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Joe Barbieri has Bachelors' degrees in both Civil Engineering and Commerce from the University of Toronto. He has worked in the Financial Services field for over 13 years, with over 10 years on the institutional side of the business. He has covered positions from Fund Accounting to Investment... More
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  • What If The Fed Loses Control Of Interest Rates? 0 comments
    Feb 14, 2013 11:37 AM

    The Fed has stated for years now that interest rates will be held at ultra-low levels. What if they can't achieve this? Looking at the history of the Fed, this is not a likely scenario. Does this mean that a loss of control is not possible?

    There are a series of assumptions here which can now be called into question.

    The Fed only controls the overnight rates. Any other interest rates are controlled by the bond markets. This means that these markets have to be convinced that interest rates can in fact stay low. If they are not, they will sell the bonds and drive up the yields. Should this happen, the Fed may be pressured to raise interest rates to coincide with what the market believes, or will have to buy all of the longer term bonds. The Fed has actually been doing the latter, which is how the interest rates have been kept so low across the board. How are they doing this? Bonds are being purchased with more debt, and the interest will get added to the deficit and debt of the US government. At some point, will someone ask whether this debt can be repaid? This question has been asked by many people.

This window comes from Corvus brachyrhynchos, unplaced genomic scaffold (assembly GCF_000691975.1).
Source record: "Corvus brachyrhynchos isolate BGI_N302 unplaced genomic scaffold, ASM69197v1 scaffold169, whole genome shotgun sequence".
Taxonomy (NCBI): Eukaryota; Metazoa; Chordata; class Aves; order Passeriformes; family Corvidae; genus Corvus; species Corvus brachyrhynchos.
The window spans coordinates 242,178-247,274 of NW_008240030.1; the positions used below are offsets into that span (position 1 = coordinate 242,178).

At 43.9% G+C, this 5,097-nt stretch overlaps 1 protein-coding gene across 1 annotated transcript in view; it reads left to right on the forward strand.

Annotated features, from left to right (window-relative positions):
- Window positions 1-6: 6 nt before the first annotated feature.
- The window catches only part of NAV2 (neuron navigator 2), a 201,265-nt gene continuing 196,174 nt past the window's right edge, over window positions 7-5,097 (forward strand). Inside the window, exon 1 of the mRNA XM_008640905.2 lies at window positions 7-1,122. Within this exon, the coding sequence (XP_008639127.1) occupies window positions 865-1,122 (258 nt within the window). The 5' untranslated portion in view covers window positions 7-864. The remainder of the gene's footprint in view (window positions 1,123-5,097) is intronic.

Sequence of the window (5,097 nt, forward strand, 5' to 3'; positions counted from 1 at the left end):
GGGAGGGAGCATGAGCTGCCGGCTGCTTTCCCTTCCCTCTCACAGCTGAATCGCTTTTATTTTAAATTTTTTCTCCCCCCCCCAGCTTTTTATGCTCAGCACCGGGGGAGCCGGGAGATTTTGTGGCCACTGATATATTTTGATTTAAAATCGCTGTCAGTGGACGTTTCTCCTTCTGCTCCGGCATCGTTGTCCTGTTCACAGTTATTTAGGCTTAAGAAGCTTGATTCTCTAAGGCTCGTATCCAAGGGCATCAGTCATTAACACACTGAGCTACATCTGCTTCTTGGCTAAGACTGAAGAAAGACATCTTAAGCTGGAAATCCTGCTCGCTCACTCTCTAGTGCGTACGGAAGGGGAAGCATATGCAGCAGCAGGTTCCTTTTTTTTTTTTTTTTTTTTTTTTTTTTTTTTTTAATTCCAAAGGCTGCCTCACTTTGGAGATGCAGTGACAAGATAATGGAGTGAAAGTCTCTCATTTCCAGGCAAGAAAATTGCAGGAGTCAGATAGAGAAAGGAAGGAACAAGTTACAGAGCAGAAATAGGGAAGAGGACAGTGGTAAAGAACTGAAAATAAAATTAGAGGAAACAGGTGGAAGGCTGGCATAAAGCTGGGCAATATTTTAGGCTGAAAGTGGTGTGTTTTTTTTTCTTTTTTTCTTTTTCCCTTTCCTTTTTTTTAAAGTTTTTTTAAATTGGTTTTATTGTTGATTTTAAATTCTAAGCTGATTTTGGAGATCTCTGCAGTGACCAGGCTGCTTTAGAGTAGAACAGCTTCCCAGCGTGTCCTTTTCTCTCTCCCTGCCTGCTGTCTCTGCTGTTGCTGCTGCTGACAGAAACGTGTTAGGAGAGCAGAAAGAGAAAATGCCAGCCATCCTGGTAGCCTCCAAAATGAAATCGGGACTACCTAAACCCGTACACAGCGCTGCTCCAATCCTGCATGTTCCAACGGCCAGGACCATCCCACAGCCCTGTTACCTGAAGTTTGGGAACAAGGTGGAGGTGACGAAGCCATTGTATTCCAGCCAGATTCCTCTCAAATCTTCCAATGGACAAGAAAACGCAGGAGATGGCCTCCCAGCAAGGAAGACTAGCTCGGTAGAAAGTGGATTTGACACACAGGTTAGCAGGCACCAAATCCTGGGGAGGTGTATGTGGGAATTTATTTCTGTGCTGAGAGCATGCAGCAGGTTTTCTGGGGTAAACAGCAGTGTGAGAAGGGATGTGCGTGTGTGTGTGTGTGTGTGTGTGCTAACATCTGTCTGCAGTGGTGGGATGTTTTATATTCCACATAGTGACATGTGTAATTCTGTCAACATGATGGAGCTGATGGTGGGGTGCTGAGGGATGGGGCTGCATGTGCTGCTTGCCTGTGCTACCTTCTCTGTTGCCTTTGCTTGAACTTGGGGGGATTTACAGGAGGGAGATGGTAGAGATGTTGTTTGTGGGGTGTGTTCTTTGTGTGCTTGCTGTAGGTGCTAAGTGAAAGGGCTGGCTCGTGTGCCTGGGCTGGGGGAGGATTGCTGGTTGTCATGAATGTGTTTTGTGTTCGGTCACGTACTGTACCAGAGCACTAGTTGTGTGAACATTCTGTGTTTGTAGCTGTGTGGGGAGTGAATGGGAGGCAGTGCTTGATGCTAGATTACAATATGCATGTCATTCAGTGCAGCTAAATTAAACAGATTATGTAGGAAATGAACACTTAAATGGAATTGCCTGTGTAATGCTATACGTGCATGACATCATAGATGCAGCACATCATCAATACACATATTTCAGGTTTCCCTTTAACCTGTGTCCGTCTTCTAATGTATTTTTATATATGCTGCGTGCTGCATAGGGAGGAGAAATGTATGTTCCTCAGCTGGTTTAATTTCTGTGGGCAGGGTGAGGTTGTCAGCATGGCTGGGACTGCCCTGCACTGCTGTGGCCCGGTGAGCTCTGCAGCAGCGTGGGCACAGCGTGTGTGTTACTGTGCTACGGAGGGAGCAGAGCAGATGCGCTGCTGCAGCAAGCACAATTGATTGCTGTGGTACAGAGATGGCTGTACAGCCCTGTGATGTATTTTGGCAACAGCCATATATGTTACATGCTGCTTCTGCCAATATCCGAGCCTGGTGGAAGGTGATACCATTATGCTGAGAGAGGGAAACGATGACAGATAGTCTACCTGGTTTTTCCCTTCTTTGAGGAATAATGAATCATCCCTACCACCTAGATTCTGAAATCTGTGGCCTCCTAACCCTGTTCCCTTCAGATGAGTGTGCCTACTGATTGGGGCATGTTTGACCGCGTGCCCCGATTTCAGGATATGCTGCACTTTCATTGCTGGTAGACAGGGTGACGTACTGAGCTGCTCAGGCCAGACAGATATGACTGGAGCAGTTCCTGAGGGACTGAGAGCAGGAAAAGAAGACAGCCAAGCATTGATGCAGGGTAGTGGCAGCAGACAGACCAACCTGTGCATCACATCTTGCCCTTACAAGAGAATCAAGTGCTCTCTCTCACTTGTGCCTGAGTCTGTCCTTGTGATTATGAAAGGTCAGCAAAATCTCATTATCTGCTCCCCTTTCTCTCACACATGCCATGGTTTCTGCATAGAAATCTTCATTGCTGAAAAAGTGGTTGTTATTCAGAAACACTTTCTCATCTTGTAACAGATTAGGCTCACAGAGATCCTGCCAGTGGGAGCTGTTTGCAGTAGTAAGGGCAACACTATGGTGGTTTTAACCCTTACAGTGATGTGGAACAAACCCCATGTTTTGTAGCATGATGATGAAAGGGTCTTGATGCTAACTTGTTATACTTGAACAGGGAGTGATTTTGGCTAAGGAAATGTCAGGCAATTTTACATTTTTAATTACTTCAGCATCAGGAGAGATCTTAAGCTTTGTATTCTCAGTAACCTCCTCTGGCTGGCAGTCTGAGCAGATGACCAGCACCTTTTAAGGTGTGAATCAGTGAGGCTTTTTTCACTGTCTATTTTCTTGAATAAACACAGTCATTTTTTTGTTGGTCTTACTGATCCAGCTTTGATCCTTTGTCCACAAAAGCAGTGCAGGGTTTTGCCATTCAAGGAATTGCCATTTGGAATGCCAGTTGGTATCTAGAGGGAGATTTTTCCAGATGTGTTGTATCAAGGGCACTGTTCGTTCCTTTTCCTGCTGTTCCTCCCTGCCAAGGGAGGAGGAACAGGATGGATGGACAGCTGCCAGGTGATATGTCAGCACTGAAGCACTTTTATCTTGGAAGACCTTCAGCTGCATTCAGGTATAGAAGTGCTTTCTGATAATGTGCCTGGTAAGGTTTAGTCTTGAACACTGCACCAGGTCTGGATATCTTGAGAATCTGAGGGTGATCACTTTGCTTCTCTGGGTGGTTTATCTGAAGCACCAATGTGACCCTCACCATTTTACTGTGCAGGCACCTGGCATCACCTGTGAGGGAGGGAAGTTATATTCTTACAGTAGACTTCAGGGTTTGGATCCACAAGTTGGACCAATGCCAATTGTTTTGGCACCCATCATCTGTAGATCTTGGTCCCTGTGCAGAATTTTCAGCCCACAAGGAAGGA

The second assumption is that debt is being manufactured in currency units, in this case US dollars. What would happen if the debt was rejected? Since the Fed is buying a lot of its own debt, this is not likely to happen. The casualties will be felt with the currency itself. If so many dollars are being circulated to pay for all of this debt, and nothing else is changing, the value of the currency will plunge. The ultimate effect will be as if someone tried to pay debt in German Marks instead of Euros. The receiver would simply refuse the payment as they would want Euros instead, and the borrower would be in default. A debt can only be absolved if both parties agree to the terms.

    The government is assumed to have unlimited taxing power, and by consequence, can always pay its bills. How are the bills being paid? They are being paid with paper that may not be trusted in future. If a million pieces of monopoly money were used to pay taxes, this would not be beneficial. This is a very similar scenario if the government pays its bills, but the means of payment is deemed to have no value.

    How likely are these assumptions to fall apart? Not very, but the possibility exists.



    Disclosure: I have no positions in any stocks mentioned, and no plans to initiate any positions within the next 72 hours.

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